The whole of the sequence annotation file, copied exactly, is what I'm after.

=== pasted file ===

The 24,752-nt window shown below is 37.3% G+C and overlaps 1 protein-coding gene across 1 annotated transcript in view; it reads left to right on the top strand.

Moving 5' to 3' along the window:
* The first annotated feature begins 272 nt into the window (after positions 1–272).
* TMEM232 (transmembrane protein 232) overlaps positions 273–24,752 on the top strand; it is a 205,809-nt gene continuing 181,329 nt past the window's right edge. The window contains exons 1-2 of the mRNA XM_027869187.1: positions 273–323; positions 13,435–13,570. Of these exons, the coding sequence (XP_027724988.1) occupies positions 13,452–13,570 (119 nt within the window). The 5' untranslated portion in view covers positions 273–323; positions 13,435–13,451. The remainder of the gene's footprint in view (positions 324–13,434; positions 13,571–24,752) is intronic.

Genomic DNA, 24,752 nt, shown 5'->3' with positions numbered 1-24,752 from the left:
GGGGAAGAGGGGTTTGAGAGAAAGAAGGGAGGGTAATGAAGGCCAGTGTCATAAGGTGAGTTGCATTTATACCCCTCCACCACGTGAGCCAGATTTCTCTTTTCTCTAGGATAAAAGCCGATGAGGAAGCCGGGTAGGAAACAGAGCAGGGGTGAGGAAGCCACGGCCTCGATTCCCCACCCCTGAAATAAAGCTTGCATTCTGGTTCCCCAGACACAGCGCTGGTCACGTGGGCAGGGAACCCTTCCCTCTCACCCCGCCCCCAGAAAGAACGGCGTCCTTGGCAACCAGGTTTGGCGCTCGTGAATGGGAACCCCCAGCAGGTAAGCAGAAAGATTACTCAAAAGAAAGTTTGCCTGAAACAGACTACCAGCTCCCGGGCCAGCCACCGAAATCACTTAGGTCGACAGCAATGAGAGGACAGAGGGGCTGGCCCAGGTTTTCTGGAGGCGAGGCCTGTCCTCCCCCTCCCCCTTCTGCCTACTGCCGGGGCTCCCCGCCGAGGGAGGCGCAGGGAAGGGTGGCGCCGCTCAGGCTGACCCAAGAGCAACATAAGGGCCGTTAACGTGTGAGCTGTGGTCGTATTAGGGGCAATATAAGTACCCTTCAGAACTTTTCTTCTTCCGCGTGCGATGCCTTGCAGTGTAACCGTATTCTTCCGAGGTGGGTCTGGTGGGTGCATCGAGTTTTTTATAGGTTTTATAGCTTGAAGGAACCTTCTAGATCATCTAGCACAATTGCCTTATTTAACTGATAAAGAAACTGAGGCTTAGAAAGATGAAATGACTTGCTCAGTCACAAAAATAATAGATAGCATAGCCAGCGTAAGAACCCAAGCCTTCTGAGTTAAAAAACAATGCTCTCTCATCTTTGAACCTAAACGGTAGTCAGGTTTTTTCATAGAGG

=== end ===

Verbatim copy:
The 24,752-nt window shown below is 37.3% G+C and overlaps 1 protein-coding gene across 1 annotated transcript in view; it reads left to right on the top strand.

Moving 5' to 3' along the window:
* The first annotated feature begins 272 nt into the window (after positions 1–272).
* TMEM232 (transmembrane protein 232) overlaps positions 273–24,752 on the top strand; it is a 205,809-nt gene continuing 181,329 nt past the window's right edge. The window contains exons 1-2 of the mRNA XM_027869187.1: positions 273–323; positions 13,435–13,570. Of these exons, the coding sequence (XP_027724988.1) occupies positions 13,452–13,570 (119 nt within the window). The 5' untranslated portion in view covers positions 273–323; positions 13,435–13,451. The remainder of the gene's footprint in view (positions 324–13,434; positions 13,571–24,752) is intronic.

Genomic DNA, 24,752 nt, shown 5'->3' with positions numbered 1-24,752 from the left:
GGGGAAGAGGGGTTTGAGAGAAAGAAGGGAGGGTAATGAAGGCCAGTGTCATAAGGTGAGTTGCATTTATACCCCTCCACCACGTGAGCCAGATTTCTCTTTTCTCTAGGATAAAAGCCGATGAGGAAGCCGGGTAGGAAACAGAGCAGGGGTGAGGAAGCCACGGCCTCGATTCCCCACCCCTGAAATAAAGCTTGCATTCTGGTTCCCCAGACACAGCGCTGGTCACGTGGGCAGGGAACCCTTCCCTCTCACCCCGCCCCCAGAAAGAACGGCGTCCTTGGCAACCAGGTTTGGCGCTCGTGAATGGGAACCCCCAGCAGGTAAGCAGAAAGATTACTCAAAAGAAAGTTTGCCTGAAACAGACTACCAGCTCCCGGGCCAGCCACCGAAATCACTTAGGTCGACAGCAATGAGAGGACAGAGGGGCTGGCCCAGGTTTTCTGGAGGCGAGGCCTGTCCTCCCCCTCCCCCTTCTGCCTACTGCCGGGGCTCCCCGCCGAGGGAGGCGCAGGGAAGGGTGGCGCCGCTCAGGCTGACCCAAGAGCAACATAAGGGCCGTTAACGTGTGAGCTGTGGTCGTATTAGGGGCAATATAAGTACCCTTCAGAACTTTTCTTCTTCCGCGTGCGATGCCTTGCAGTGTAACCGTATTCTTCCGAGGTGGGTCTGGTGGGTGCATCGAGTTTTTTATAGGTTTTATAGCTTGAAGGAACCTTCTAGATCATCTAGCACAATTGCCTTATTTAACTGATAAAGAAACTGAGGCTTAGAAAGATGAAATGACTTGCTCAGTCACAAAAATAATAGATAGCATAGCCAGCGTAAGAACCCAAGCCTTCTGAGTTAAAAAACAATGCTCTCTCATCTTTGAACCTAAACGGTAGTCAGGTTTTTTCATAGAGG